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Self-regulation and wellbeing when facing a blocked parenthood goal: a systematic review and meta-analysis

Da Silva, Sara, Boivin, Jacky ORCID: and Gameiro, Sofia ORCID: 2016. Self-regulation and wellbeing when facing a blocked parenthood goal: a systematic review and meta-analysis. Plos One 11 (6) , e0157649. 10.1371/journal.pone.0157649

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Developmental regulation theories claim that continuing to pursue a goal when it becomes blocked contributes to poorer wellbeing. This consequence is expected to lead to the use of self-regulation strategies in the form of higher disengagement from the goal and higher reengagement in other meaningful goals. The use of these strategies is expected to lead to better wellbeing. A systematic-review and meta-analyses were conducted to test the major predictions of developmental regulation theories for blocked parenthood goal and to investigate possible moderator variables, particularly type and degree of blockage. A total of eight meta-analyses were performed using random-effects models. Moderation was tested with subgroup analysis. After searching eight databases, 4977 potential relevant manuscripts were identified but only six met inclusion criteria. From the eight meta-analyses conducted, only two were significant. In line with prediction, higher goal blockage was related to higher negative mood and reengagement in other life goals was associated to higher positive mood (p < .001). From a total of eight subgroup analyses performed, results showed that disengaging had a positive impact on wellbeing for people experiencing an unanticipated type of blockage (i.e., infertility) but not for those with an anticipated one (i.e., postponing parenthood; X2 = 4.867, p = .03). From the total of twelve sensitivity analyses performed only one suggested that results might differ. The association between disengagement and mood varied according to study quality. When only average studies were included this association was negative, although non-significant. The evidence obtained did not fully support developmental regulation theories for the pursuit of parenthood goal, but primary research had too many methodological limitations to reach firm conclusions. Future studies aimed at investigating blocked parenthood goal are required to evaluate the value of developmental regulation theories.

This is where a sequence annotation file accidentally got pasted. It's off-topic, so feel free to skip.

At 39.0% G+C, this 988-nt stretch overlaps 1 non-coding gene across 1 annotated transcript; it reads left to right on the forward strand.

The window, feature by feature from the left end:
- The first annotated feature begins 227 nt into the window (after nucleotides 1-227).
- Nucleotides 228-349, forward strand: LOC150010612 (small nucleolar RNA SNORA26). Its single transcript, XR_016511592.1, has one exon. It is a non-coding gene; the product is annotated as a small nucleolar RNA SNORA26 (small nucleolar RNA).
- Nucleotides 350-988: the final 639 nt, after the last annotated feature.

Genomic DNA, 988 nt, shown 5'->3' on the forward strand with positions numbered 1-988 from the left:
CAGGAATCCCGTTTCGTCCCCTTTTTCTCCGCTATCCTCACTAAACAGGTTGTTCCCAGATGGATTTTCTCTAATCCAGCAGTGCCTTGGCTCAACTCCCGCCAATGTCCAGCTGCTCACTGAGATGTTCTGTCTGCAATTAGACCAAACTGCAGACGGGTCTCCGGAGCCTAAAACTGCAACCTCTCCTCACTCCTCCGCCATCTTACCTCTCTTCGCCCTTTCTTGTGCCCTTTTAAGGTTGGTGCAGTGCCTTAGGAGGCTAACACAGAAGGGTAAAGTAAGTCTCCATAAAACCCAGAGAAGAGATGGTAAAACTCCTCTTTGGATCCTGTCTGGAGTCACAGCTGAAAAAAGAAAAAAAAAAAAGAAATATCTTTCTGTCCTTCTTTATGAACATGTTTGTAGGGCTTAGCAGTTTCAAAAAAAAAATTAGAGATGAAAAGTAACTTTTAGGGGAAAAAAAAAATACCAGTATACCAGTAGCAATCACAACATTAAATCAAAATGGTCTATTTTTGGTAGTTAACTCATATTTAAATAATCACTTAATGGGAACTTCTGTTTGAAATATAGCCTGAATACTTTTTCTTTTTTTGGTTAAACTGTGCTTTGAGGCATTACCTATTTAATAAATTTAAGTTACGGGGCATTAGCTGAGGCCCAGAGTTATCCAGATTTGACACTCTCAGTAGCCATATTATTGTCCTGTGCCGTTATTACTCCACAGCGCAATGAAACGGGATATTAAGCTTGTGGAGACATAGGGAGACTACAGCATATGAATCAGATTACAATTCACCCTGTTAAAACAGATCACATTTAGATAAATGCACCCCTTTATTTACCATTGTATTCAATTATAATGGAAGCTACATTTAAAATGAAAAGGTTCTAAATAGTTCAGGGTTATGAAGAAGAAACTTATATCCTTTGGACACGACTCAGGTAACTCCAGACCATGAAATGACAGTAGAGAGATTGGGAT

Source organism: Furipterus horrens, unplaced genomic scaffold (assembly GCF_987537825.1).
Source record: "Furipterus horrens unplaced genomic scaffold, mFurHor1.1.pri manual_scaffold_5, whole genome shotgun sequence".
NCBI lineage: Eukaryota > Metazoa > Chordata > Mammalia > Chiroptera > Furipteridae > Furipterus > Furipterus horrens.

Item Type: Article
Date Type: Publication
Status: Published
Schools: Psychology
Subjects: B Philosophy. Psychology. Religion > BF Psychology
Publisher: Public Library of Science
ISSN: 1932-6203
Date of First Compliant Deposit: 24 June 2016
Date of Acceptance: 2 June 2016
Last Modified: 27 Nov 2022 21:18

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